A new Margaret Lawrence: whooopeee!

Pam’s comment yesterday made me think about trying to sort through the many ways historical fiction weaves historical personages together with fictional ones. So I started to take some notes on the subject, and as a part of that I first looked up Margaret Lawrence’s novels  about a midwife in late 18th century Maine. The premise for her stories about Hannah Trevor  is based loosely on the diary of Martha Ballard, the subject of one of my favorite historical studies of all time. The whole diary (searchable, with lots of useful tools) is online, and more than worth a visit if you’re interested in early American history.

I truly admire and often return to Hearts and Bones and the three novels that follow. The first three  deal with Hannah while the last one focuses on her daughter Jennet.  They are all out of print, I fear, but there’s the library. Never forget the library.

[asa book]0385342373[/asa] Now here’s the great thing. When I went to look up the status of Hearts and Bones, I discovered that Margaret Lawrence has (1) a website, finally; and even better (2) a new novel out. Whooopeee! Roanoke is another historical mystery. I’ll let Ms Lawrence tell you about it herself:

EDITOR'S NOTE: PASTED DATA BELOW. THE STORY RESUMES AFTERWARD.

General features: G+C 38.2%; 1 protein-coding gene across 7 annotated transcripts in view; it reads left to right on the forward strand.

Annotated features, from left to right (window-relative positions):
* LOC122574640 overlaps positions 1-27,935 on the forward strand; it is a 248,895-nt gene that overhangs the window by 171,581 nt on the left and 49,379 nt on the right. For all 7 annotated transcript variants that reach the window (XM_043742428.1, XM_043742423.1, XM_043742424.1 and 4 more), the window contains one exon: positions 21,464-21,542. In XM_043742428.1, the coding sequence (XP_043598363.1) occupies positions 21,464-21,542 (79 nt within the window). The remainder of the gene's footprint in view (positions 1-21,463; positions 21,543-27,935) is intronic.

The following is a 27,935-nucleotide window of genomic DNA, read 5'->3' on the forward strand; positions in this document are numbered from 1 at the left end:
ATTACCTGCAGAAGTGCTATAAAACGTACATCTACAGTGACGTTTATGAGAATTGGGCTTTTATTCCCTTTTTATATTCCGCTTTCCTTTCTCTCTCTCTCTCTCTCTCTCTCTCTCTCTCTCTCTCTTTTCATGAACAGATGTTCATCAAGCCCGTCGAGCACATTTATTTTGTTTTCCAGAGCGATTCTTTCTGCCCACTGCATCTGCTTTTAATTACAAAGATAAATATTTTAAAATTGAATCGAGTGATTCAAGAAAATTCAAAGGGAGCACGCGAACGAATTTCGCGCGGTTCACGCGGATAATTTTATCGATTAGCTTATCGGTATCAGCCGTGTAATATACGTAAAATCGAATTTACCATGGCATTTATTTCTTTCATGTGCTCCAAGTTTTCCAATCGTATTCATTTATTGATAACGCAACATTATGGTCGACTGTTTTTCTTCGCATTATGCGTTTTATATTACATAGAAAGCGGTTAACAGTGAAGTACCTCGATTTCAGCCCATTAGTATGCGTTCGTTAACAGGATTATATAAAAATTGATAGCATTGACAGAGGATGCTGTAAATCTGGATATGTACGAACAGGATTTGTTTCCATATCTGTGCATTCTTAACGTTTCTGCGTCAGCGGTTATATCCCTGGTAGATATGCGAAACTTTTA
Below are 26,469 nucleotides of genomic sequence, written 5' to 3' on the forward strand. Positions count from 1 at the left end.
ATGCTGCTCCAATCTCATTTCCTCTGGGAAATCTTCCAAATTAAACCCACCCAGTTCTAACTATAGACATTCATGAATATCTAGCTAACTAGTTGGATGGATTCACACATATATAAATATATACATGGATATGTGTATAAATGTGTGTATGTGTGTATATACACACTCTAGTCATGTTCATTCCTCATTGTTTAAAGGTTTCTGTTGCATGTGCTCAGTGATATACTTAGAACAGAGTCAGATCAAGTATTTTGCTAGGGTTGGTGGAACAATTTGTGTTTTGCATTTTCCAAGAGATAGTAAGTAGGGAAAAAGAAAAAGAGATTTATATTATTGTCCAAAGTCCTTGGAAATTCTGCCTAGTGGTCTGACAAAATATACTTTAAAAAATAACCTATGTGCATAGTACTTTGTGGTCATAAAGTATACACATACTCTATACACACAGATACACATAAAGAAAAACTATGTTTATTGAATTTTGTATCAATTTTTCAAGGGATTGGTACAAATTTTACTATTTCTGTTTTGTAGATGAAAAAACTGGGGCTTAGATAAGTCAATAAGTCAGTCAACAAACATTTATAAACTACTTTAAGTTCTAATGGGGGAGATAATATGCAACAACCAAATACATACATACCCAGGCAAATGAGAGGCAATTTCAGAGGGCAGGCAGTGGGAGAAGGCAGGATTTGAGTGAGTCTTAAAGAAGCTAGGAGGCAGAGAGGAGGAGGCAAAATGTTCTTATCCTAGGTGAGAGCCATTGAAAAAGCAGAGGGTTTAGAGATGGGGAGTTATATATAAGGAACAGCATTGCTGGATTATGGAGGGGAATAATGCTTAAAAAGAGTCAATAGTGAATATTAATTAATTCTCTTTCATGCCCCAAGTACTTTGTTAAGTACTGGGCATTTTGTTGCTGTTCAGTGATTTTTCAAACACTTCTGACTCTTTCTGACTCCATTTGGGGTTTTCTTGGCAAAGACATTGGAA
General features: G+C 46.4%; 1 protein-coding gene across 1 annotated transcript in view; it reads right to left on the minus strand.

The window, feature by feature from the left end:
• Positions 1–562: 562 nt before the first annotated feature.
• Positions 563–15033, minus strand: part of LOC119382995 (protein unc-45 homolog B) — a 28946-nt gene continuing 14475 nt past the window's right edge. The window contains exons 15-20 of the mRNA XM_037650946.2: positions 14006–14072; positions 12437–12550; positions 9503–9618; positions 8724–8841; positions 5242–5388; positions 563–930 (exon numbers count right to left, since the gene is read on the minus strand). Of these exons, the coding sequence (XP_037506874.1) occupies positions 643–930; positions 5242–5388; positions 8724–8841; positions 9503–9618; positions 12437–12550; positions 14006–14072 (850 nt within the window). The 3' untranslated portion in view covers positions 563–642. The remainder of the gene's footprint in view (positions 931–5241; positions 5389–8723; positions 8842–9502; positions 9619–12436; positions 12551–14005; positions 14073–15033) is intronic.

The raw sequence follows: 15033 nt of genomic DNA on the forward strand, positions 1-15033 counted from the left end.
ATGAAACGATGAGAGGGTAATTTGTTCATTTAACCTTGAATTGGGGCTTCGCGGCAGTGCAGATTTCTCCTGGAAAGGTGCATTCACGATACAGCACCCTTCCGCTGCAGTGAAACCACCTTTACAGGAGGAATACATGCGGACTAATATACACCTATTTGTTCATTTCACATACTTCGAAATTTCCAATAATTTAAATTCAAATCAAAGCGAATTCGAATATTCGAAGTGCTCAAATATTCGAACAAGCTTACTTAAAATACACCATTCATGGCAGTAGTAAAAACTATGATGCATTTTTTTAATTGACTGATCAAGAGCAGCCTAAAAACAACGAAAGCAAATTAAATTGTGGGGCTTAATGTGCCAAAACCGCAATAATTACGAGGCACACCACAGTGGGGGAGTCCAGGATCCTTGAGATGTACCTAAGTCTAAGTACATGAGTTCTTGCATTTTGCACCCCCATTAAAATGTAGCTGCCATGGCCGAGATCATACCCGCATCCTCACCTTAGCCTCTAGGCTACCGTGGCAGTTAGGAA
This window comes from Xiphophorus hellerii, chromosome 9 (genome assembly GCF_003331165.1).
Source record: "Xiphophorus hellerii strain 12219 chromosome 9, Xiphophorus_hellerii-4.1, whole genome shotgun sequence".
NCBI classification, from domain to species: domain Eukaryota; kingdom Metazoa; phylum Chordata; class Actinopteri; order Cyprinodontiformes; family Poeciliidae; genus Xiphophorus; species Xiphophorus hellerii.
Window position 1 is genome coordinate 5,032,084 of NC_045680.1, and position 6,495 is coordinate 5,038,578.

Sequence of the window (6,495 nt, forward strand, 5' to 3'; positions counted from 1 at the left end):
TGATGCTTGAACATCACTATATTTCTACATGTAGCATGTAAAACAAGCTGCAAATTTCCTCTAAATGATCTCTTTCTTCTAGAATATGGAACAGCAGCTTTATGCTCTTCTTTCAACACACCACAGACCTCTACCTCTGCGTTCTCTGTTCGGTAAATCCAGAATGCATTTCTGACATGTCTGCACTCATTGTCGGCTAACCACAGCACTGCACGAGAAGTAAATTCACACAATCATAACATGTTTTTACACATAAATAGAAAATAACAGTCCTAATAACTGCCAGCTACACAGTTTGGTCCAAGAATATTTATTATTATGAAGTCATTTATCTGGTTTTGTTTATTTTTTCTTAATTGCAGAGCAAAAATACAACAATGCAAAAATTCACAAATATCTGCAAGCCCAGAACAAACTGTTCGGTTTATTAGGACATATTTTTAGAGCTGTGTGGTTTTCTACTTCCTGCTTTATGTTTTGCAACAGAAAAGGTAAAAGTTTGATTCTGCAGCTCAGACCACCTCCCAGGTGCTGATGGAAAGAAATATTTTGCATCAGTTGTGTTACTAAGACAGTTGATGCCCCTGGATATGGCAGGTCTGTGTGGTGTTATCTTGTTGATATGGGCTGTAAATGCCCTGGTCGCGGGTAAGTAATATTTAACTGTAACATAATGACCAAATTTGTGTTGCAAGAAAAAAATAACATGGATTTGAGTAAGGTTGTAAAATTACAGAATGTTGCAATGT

The Lost Colony of Roanoke is one of the world’s great puzzles. After two earlier exploring voyages and the building of a fort, three English ships set sail for America in the spring of 1587, carrying a hundred and seventeen English settlers, along with a number of spies, a crew of pirates, and orders to find the gold and pearls belonging to the native tribes along what is now the coast of North Carolina. The war with Spain intervened and England had the Armada to worry about. By 1590, when a supply ship was finally sent out, the English colonists had all vanished, leaving only a few ruins and the name of a local island carved on a tree.  (Read the whole description here.)

Five minutes after I found this, Roanoke was residing in the belly of my Kindle, where it now waits for me to finish Mr. Timothy.  Five minutes after that, I had contacted a bookseller about a signed first edition. I have all her historical novels in hardcover, all signed. So you see, I haven’t given up on the traditional book, either.

I’ll be back with a review of this at some point in the not too distant future. Between now and the time I finish Roanoke, you might not be hearing much from me.